With “The Catch” that sent San Francisco to its first Super Bowl and “The Blown Call” that kept New Orleans at home, NFC championship games have two seminal moments that rank with just about any in postseason history.
There’s plenty to remember from the 37 years separating those plays, and don’t forget one other thing about the 49ers: They are the team that has played in the most NFC title games, making a 16th appearance, facing Green Bay on Sunday in the NFL’s 100th season.
San Francisco played for the first two conference titles after the merger, losing both times to Dallas in the 1970-71 seasons before facing the Cowboys three straight times in the 1990s in arguably the best NFC championship rivalry.
And that’s not even counting the 1981 season, when Joe Montana’s famous throw was improbably caught by a leaping Dwight Clark in the back of the end zone in the final minute of the 49ers’ 28-27 victory over Dallas.
“Start of a dynasty. I don’t let myself go down the road of, ‘What would have happened if he doesn’t make that catch?’” former 49ers executive Carmen Policy said on the day the club paid tribute to Clark after he died in 2018 at age 61.
“As Joe Montana says, ‘What would have happened if I didn’t throw that pinpoint pass perfectly angled to be in the only spot where he should catch it and no one else would be able to interfere with it?’ But without that play, I wonder where we would have been. And I stopped thinking about it, because so much happened after that.”
Like eight more trips to the NFC championship game in the next 13 seasons, and four more Super Bowl titles to go with that first one.
The Saints haven’t been back to the NFC title game since winning the championship in their only trip to the Super Bowl 10 years ago. There’s probably not a person in New Orleans who doesn’t think they were robbed of another trip last season, when Rams cornerback Nickell Robey-Coleman wasn’t called for pass interference when he flattened Saints receiver Tommylee Lewis on an incomplete pass.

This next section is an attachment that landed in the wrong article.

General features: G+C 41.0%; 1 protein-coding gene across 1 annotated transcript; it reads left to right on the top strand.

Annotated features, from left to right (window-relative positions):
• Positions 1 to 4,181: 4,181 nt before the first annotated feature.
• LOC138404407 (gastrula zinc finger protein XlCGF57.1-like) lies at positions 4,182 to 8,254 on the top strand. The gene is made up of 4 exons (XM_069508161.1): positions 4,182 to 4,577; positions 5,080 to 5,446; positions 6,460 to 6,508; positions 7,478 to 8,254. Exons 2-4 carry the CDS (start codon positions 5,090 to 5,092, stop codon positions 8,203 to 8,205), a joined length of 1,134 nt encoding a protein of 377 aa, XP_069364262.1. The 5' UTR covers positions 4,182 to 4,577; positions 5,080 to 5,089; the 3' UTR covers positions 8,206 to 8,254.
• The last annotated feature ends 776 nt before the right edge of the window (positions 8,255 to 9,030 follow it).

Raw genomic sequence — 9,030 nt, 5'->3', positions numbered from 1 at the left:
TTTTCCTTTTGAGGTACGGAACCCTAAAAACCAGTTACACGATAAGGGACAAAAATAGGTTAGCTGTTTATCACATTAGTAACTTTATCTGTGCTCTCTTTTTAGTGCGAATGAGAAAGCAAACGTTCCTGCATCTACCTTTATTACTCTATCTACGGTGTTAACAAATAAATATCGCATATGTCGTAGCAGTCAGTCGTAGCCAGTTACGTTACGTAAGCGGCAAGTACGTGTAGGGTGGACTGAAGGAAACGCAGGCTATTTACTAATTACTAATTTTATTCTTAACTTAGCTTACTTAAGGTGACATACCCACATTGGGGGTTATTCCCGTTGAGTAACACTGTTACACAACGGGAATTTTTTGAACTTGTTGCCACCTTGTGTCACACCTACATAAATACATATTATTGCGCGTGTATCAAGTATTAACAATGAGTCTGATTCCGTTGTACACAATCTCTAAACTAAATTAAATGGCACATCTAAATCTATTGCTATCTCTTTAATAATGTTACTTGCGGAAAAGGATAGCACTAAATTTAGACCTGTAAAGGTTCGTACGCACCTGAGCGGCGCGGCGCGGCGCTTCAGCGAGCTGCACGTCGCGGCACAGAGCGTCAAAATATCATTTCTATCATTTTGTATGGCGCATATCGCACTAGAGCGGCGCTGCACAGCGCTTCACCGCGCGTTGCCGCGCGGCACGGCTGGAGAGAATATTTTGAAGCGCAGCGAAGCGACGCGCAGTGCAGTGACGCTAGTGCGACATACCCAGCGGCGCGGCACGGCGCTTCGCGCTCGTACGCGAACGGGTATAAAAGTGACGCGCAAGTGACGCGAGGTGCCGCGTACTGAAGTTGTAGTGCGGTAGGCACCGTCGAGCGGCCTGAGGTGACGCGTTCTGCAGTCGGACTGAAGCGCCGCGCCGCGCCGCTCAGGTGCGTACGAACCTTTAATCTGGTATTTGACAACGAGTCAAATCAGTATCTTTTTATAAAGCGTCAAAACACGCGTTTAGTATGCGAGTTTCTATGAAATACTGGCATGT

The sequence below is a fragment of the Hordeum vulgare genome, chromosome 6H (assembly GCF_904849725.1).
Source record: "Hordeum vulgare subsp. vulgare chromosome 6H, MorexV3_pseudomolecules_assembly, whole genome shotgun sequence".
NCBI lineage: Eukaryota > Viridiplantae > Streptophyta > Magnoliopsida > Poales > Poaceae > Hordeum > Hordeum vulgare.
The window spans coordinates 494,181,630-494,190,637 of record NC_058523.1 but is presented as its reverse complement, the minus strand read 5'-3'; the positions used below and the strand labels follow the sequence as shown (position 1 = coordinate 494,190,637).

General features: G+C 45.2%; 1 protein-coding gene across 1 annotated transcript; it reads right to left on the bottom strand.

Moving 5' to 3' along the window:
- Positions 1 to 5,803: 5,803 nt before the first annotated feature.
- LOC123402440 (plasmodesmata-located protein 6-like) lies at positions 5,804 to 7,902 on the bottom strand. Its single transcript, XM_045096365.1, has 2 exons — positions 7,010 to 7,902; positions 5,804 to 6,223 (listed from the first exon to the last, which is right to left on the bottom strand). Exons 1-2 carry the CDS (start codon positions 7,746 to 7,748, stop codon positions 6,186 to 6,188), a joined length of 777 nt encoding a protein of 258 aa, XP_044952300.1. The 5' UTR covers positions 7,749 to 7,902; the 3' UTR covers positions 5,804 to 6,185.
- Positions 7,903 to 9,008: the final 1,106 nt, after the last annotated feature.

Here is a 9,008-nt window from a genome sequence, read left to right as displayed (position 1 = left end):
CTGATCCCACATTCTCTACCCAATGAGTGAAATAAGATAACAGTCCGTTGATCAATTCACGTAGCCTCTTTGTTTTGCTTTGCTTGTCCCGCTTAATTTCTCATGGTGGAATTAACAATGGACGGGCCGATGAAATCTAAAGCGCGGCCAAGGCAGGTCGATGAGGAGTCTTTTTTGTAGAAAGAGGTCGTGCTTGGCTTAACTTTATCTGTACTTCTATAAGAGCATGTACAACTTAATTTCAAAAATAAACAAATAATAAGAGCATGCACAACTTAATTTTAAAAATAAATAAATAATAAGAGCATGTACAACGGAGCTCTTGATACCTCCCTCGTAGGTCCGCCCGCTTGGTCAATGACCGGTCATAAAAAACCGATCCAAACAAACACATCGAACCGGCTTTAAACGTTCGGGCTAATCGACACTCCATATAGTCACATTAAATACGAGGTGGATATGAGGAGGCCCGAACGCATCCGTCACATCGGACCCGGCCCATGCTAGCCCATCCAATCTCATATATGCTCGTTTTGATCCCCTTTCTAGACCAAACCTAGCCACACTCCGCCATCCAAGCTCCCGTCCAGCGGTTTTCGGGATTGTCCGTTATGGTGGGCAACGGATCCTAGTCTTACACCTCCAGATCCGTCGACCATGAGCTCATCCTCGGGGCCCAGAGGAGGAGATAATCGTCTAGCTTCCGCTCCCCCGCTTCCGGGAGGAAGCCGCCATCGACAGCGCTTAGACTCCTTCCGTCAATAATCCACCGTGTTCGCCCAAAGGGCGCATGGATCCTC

A first down would have allowed the Saints to run the clock all the way down and kick a winning field goal in regulation. Instead, Los Angeles had time to get a tying field goal and won in overtime.
The missed call was so egregious, the NFL added pass interference to the list of reviewable plays in the offseason. The move proved wildly unpopular because so few decisions were overturned, when coaches thought so many of them were obvious. But none was as obvious as the call the Saints didn’t get.
“Came to the sideline, looked at the football gods and was like, ‘Thank you,’” Robey-Coleman said after the game. “I got away with one tonight.”
The 49ers beat the Cowboys in perhaps the most-hyped NFC championship game during the 1994 season. It was billed as the Super Bowl, and pretty much ended up that way, with San Francisco later blowing out San Diego for the title. It was also only the third consecutive meeting of the same teams for the NFC title.
San Francisco led from the opening moments in the 38-28 victory, thanks to a 21-0 lead built off three straight Dallas turnovers. There were nine eventual Hall of Famers in that game. One of them, Michael Irvin, still holds the championship game record for yards receiving with 192.
It was the only loss in four title-game appearances for “The Triplets” of Irvin, quarterback Troy Aikman and Emmitt Smith, the NFL’s all-time leading rusher. All are in the Hall of Fame.
The coldest NFC championship game was the Giants’ 23-20 overtime victory at the Packers during the 2007 season. Tom Coughlin’s crew had knocked off the top-seeded Cowboys in the divisional round, and his bright red cheeks in the minus-1 temperature with minus-23 wind chill at Lambeau Field provided the image many remember from that game.